“I told the goalies early on in Florence’s freshman year that they would compete against each other and if somebody emerged as the starter, then that’s who I would go with,” Flint said.
“They both started out red hot and we kind of alternated. As time went on, Florence emerged as our starter, and that just says something about her competitive nature. When she goes into a new program where you have strong goaltending, she battles to win a starting job. I think that’s one of the qualities that make her such a great goalie.”
At season’s end, Schelling also supplanted Sulyma as the team’s MVP. And although both halves of “Schellyma” continued to fulfill their duties reliably for rest of their partnership, the time split grew increasingly disproportionate in Schelling’s favor. She started 20 out of 33 games in 2009-10, and may have logged more if not for her Team Switzerland obligations at the Vancouver Olympics.
Sulyma left uneventfully last season, mustering an uncharacteristic 3.00 goals-against average, .893 saves-percentage, and 3-4-2 record. Conversely, Schelling’s junior totals included a 13-9-6 record, 2.02 GAA and .930 save percentage.
Along the way, she forged well-documented rivalries with a cornucopia of other stingy Hockey East stoppers. More uniquely, she has warded off fatigue for the sake of pulling off a double life between Northeastern and Switzerland.
In the first week of January 2010, Schelling spent Tuesday in Ravensburg, Germany, repelling 31 out of 35 shots in an altogether respectable 4-1 loss to Canada in the MLP Cup. By that Friday, she was at Fenway Park, turning away 28 out of 32 shots as part of history’s first NCAA women’s outdoor game.
On January 2, 2011, Schelling played her second collegiate game in as many days, her 39-save effort helping Northeastern nip St. Cloud State. Two days later, she was back in her native country for the 2011 MLP tournament and assumed the backup role for the opener.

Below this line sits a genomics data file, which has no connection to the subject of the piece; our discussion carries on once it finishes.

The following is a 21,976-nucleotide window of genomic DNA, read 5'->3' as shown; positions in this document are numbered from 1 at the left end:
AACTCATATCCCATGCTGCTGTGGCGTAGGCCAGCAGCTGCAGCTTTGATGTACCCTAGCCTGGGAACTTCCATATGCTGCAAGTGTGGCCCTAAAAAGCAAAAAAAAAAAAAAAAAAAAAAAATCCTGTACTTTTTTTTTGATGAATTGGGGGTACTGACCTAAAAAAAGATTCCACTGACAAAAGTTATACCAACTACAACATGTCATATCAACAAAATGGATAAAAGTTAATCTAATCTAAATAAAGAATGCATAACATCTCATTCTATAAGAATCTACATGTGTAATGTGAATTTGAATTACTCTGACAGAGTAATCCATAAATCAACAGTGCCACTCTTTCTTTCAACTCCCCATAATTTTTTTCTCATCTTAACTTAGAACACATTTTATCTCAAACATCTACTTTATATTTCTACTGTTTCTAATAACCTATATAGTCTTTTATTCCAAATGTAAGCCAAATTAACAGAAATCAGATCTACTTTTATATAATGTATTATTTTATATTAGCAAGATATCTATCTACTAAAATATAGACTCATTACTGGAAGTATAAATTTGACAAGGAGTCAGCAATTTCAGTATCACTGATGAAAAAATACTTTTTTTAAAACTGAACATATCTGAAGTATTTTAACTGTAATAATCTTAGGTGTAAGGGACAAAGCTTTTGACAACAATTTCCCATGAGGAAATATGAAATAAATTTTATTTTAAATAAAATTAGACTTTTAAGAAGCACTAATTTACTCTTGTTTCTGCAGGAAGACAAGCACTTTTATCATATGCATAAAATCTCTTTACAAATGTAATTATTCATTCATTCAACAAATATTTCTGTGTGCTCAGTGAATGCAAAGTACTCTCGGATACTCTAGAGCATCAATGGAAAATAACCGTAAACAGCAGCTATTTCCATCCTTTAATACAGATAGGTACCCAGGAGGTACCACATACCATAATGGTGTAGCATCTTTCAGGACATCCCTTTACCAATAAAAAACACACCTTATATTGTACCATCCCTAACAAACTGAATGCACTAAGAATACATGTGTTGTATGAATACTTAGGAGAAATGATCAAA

The following day, though, she was ready to combat Team Germany, giving her three starts and four skates in five days and two continents, all sandwiching a travel day that covered 4,500 miles between Minnesota and Switzerland.
Another three sleeps passed before Schelling buoyed an upset of Finland with 67 saves en route to a 3-2 win for the host Swiss squad. That was one week before she resumed her intercollegiate itinerary, beating Maine to start a hard-earned homestand at Matthews Arena.
“It just shows her commitment level, not only to Northeastern, but to the Swiss national team,” said Flint. “She wants to be the goalie in big games and that’s a credit to her.”
Hard to believe that there once were no big games to be had on the Huskies’ slate. Northeastern remained a sub-.500 team in Schelling’s freshman year, and national polls were an afterthought until last season.
Apart from a 1-0 loss to Harvard in the 2010 Beanpot final, the Huskies made no real ripples in any tournaments until her 44-save dolphin show in last year’s semifinal upset of the defending champion and tournament host from BU.
Starting today, 25 days before the Hockey East championship and the NCAA selection show, the search for a Sharpie-strong stamp on Schelling’s legacy begins.
“That’s definitely my personal goal and our team goal,” she said. “To win the Beanpot, win Hockey East, go to the NCAA tournament. We haven’t achieved any of this yet.”
In Flint’s eyes, anything shy of a hugful of hardware and passport to the NCAA’s elite eight would cheat the foundation of his program’s renaissance out of fulfillment.
“That’s the icing on the cake for her,” he said. “She talked me at the beginning of the year and said she wanted to make this her best year yet.
“She’s worked really hard on and off the ice and I know deep down, she wants to go the NCAAs, she wants to win a Hockey East championship, she wants to win a Beanpot title.
“Those are all goals that she’s set, and I know how prepared she is to do everything in her power to help us achieve those.”